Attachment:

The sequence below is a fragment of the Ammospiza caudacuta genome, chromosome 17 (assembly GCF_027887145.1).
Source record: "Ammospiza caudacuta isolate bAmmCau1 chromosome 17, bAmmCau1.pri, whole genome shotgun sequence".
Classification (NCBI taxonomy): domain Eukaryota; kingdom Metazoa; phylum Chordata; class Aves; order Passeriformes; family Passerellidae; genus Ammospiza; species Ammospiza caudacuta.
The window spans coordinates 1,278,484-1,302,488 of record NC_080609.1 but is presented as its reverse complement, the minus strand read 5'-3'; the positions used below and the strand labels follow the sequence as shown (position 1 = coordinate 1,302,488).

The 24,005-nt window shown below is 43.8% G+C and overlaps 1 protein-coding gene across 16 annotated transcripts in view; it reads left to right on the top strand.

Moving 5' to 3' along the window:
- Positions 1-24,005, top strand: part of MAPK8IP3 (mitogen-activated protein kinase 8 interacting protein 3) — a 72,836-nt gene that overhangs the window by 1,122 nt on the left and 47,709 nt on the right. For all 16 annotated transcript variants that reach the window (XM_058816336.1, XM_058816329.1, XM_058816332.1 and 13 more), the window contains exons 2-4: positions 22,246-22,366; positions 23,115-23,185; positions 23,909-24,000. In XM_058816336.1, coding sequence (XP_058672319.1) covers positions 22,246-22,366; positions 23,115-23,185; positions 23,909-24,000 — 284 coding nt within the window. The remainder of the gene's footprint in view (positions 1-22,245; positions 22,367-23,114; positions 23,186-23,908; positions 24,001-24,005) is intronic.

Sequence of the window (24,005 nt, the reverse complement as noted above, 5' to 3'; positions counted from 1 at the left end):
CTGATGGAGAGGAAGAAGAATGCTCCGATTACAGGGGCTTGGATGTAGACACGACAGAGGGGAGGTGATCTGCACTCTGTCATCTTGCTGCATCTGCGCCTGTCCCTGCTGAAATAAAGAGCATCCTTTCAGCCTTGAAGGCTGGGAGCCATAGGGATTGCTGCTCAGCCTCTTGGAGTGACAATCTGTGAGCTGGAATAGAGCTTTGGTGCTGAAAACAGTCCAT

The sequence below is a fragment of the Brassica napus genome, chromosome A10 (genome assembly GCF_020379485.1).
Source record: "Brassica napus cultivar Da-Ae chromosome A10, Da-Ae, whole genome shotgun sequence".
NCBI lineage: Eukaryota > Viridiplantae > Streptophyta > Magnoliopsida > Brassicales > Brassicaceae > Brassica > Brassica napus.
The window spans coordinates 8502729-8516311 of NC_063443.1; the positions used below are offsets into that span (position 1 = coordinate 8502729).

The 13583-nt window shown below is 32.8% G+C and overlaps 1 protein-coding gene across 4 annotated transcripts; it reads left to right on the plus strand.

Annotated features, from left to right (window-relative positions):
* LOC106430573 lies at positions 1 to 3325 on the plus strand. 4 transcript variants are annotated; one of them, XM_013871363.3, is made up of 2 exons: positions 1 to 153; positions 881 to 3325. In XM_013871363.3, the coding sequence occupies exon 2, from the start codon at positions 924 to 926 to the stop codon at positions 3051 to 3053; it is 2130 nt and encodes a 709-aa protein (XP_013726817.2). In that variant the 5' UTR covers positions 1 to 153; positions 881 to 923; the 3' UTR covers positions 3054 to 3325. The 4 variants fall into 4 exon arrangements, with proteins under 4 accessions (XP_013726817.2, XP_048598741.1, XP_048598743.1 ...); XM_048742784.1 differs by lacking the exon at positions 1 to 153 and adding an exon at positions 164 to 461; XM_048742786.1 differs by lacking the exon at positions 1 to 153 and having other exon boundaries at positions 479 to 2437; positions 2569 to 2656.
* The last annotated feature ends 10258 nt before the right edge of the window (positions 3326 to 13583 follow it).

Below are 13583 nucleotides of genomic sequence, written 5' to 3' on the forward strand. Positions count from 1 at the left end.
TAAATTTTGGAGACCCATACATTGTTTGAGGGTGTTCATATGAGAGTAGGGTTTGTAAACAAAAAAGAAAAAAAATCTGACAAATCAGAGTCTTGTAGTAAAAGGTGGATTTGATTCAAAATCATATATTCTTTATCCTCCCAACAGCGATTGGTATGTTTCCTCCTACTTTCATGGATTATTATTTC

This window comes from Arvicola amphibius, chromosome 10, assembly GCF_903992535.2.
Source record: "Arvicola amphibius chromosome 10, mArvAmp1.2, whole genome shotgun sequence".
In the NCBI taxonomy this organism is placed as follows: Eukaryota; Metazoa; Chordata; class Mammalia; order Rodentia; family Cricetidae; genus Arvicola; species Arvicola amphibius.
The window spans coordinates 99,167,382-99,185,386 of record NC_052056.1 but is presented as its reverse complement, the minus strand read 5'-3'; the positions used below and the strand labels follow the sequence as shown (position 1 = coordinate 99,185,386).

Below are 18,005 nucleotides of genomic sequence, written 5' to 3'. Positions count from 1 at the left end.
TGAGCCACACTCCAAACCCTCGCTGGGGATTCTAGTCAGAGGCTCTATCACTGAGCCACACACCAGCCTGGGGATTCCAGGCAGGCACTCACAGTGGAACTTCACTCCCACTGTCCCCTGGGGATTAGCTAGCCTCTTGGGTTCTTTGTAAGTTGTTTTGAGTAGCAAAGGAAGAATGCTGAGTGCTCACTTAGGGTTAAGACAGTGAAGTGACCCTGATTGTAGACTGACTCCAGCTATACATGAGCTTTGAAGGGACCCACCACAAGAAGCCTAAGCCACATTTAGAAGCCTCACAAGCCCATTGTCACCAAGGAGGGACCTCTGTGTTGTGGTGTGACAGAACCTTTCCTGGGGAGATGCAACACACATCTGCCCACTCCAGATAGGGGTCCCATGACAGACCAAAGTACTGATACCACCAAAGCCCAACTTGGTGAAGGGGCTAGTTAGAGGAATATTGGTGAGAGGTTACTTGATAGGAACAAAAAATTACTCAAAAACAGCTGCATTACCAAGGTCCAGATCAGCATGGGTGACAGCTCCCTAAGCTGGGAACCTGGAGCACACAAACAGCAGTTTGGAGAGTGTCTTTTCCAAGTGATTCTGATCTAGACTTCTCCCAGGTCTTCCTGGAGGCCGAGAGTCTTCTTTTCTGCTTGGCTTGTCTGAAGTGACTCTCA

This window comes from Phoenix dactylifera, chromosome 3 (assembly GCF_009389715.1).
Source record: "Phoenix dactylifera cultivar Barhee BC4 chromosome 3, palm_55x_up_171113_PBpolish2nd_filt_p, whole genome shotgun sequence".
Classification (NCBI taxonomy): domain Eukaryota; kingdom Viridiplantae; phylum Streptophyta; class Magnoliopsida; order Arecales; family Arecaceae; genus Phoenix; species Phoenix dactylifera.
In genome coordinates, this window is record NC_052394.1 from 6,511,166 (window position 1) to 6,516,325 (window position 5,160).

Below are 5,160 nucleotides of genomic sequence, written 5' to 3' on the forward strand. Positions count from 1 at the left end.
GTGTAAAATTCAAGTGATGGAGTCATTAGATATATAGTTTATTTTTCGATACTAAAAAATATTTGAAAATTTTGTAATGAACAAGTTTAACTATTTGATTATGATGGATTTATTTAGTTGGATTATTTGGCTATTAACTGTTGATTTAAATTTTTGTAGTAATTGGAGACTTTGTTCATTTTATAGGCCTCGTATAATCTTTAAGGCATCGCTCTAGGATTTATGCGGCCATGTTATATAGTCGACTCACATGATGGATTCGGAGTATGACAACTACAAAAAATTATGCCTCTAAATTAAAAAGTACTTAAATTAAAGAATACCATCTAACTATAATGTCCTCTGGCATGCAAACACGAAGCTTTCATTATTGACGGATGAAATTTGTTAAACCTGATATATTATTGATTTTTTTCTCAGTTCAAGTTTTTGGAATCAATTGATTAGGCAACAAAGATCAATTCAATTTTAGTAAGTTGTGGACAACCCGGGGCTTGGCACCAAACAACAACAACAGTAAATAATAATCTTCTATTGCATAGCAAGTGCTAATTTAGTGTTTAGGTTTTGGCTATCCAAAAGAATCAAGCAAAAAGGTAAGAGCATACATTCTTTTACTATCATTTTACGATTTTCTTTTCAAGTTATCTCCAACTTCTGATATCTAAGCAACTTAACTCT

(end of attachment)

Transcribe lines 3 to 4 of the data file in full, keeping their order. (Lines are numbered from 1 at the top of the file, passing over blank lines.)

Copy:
Classification (NCBI taxonomy): domain Eukaryota; kingdom Metazoa; phylum Chordata; class Aves; order Passeriformes; family Passerellidae; genus Ammospiza; species Ammospiza caudacuta.
The window spans coordinates 1,278,484-1,302,488 of record NC_080609.1 but is presented as its reverse complement, the minus strand read 5'-3'; the positions used below and the strand labels follow the sequence as shown (position 1 = coordinate 1,302,488).